By Dane Feldman
Photos by Dane Feldman.
Roosterspin, located on North Ave W in Westfield, New Jersey, is a brand new wine bar and restaurant. Its owner previously headed Mono + Mono in Manhattan’s East Village, but due to a fire the New York restaurant has closed its doors. Meanwhile, Roosterspin has been open for less than six months and already the spot is making waves. After reading about it in my local paper a few weeks ago, I immediately made plans to try it out.
Roosterspin’s focus is on Korean cuisine, namely fried chicken. I dined here with my parents and we ordered 12 soy garlic wings, which were truly some of the best chicken wings I have ever tasted. The wings themselves are massive in size; they are meaty and juicy on the inside and crispy on the outside. Roosterspin deep fries the chicken twice, a process used to burn off excess fat, which also makes the skin “papery thin” leading to that perfect outside crispness.
We also ordered the tuna tartare (chopped fresh tuna tartare with sprouts, shredded radish, and spicy sauce), the seafood jeon (cakes made with chopped shrimp and calamari), the spicy seafood salad (shrimp and calamari cocktail with masago, pea shoots, and spicy gochujjang and vinegar dressing), and the seafood yaki udon (stir-fried udon with shrimp, calamari, and scallops in hot pepper sauce). Everything was absolutely delicious. The flavor pairings were near perfect and the servings were generous in size, except for the fact that the udon could have used just a bit more seafood mixed in with the noodles.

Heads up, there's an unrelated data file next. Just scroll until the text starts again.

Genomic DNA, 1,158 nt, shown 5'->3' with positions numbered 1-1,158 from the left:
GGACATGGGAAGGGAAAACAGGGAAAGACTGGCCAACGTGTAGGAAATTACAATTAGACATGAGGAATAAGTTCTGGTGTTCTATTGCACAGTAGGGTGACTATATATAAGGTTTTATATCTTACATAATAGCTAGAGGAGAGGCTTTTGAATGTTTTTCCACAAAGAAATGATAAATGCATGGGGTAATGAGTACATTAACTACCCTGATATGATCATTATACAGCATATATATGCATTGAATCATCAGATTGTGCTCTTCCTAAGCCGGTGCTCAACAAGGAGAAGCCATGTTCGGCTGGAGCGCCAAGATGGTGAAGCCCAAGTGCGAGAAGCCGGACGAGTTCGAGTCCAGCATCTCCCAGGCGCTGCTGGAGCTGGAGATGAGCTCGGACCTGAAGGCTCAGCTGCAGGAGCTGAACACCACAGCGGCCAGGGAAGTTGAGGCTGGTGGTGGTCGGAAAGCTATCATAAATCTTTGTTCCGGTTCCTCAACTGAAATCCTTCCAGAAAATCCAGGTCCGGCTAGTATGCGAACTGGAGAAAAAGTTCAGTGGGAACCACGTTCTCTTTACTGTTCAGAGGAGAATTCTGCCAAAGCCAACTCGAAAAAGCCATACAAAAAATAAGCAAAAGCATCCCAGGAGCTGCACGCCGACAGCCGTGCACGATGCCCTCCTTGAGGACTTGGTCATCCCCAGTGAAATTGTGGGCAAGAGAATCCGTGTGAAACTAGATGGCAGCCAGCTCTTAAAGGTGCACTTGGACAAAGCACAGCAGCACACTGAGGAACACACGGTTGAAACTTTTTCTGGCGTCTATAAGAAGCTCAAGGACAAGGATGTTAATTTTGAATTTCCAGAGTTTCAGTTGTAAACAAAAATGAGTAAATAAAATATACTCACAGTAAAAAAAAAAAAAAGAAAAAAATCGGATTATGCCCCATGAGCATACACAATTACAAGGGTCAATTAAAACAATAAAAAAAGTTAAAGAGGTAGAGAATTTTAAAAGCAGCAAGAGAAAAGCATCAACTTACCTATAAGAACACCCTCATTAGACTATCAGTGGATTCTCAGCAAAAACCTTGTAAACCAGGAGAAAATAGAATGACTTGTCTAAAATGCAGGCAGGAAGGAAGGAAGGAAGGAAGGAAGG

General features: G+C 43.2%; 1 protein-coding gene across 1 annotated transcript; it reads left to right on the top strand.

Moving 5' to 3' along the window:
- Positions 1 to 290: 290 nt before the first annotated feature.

While Roosterspin claims it’s a wine bar, there is currently no wine on offer. For now, the restaurant is a BYO establishment, but they have hopes of soon offering wine and perhaps beer as well.
Roosterspin’s wait staff is extremely friendly and attentive. The table where my group was originally seated was rather small and uncomfortable, but our waiter immediately helped us switch tables.
Normally, I wouldn’t request to switch tables, but as great as the food and service are at Roosterspin, some of the seating isn’t terribly comfortable. The place is open and industrial, but still inviting as the exposed brick and wood walls are filled with jazz records.
Truthfully, after tasting the food, I would have been just as happy eating on the floor. The restaurant would benefit from offering more comfortable seating options, but the food and service are both so good I’ll be back no matter what.